“It crystallized for me that Medicare, due to its large market share, is able to extract larger discounts from providers than other payers,”
Wallace said. “Medicare is able to pay physicians 30 percent less than other payers, without leading to a reduction in access.”

The impact on individual patients is less clear, since the change in their spending upon enrolling in Medicare would depend on the generosity of the private coverage they had before. But since Medicare generally pays less for services than private insurance, it’s fair to say that seniors might expect to pay less as well for services when they’re responsible for paying a percentage of the cost in the form of coinsurance, Wallace said.

As for raising the Medicare eligibility age to 67, the study’s findings are consistent with a 2011 analysis by the Kaiser Family Foundation, the study said. (KHN is an editorially independent program of the foundation.) That study estimated that raising the Medicare eligibility age would have saved the federal government $5.7 billion in 2014 but would also have increased the out-of-pocket costs of 65- and 66-year-olds by $3.7 billion and employer retiree health care costs by $4.5 billion.

“These findings, like ours, may seem counterintuitive but show the importance of looking at the total picture when trying to understand the effects of a seemingly straightforward proposal,” said Tricia Neuman, director of the program on Medicare Policy at the Kaiser Family Foundation who coauthored the analysis.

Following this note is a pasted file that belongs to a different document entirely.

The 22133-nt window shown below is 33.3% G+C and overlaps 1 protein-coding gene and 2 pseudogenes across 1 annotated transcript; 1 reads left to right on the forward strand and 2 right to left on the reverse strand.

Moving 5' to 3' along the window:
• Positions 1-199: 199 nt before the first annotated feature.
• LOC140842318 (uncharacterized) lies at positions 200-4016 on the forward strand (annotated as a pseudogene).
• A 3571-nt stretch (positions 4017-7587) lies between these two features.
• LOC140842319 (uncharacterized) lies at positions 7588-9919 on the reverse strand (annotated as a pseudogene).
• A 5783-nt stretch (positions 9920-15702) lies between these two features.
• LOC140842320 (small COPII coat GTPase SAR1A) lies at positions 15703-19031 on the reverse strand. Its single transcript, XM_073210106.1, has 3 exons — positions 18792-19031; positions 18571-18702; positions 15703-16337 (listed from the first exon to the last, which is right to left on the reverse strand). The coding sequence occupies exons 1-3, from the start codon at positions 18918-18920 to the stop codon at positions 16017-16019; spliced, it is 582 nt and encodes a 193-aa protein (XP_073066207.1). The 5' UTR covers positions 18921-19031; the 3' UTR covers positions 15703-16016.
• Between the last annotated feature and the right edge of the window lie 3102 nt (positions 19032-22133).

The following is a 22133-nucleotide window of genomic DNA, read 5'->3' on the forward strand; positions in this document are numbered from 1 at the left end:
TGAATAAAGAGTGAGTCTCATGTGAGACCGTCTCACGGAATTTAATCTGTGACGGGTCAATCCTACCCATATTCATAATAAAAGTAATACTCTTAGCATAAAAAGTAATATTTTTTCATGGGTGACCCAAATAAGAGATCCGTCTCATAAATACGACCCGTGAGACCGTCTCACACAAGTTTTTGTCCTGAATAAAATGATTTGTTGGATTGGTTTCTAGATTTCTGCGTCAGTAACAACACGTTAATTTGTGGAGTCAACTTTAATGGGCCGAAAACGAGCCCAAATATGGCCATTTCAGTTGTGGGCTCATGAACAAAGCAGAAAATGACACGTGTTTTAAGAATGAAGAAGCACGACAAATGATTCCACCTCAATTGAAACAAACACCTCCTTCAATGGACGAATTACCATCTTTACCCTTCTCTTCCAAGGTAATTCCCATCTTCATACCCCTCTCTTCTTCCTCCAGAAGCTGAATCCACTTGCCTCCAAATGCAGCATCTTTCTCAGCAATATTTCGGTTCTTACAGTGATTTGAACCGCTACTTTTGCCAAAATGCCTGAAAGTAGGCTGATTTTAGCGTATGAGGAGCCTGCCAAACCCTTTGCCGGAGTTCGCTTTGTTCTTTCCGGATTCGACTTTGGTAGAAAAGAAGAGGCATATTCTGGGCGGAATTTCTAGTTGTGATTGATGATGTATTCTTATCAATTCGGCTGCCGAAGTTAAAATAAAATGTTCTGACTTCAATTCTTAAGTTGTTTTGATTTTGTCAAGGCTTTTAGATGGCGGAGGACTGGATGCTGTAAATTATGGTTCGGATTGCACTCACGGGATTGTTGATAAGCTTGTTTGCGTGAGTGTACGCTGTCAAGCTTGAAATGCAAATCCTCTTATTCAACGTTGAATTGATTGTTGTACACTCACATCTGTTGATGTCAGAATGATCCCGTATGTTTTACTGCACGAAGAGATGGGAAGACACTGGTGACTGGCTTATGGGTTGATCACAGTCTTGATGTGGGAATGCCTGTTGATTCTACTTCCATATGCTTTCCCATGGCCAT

Source: Raising Medicare’s Eligibility Age Could Trigger Gov’t Savings, But Tally Higher Total Health Spending | Kaiser Health News


1 reply »

  1. Thanks for this post.

    Actually, there are NO savings here from Medicare’s 30+% “discount”. I once spoke with a provider about that. He confirmed, simply, that he monitors what portion of his practice is Medicare-eligible, and adjusts the prices for the not Medicare-eligible as necessary. This is true everywhere in America’s economy, just most of the time, it is not a result of compliance.

    For all you economists out there, it is called “market equilibrium”. If you charge too much for your product, it will not sell. You end up with a surplus supply and then must discount. But, if you charge too little for your product, you will suffer financial loss. So, the trick is to charge the maximum you can (which will vary by consumer) so that the amount demanded is equal to the amount supplied, then equilibrium is achieved, known as the market equilibrium (aka supply-demand equilibrium), where the quantity is equal to the equilibrium quantity and the price is equal to the equilibrium price. Furthermore, if prices are different from the equilibrium price, then the law of supply and demand states that the price of any product will adjust until the supply equals the demand. So, manufacturers and service providers will often “discount” (coupon, etc.) prices to certain segments of the economy, or, for example, restaurants (lunch, happy hour) during period where demand is traditionally lower. Isn’t it obvious why your half off restaurant coupons aren’t accepted on Mother’s Day?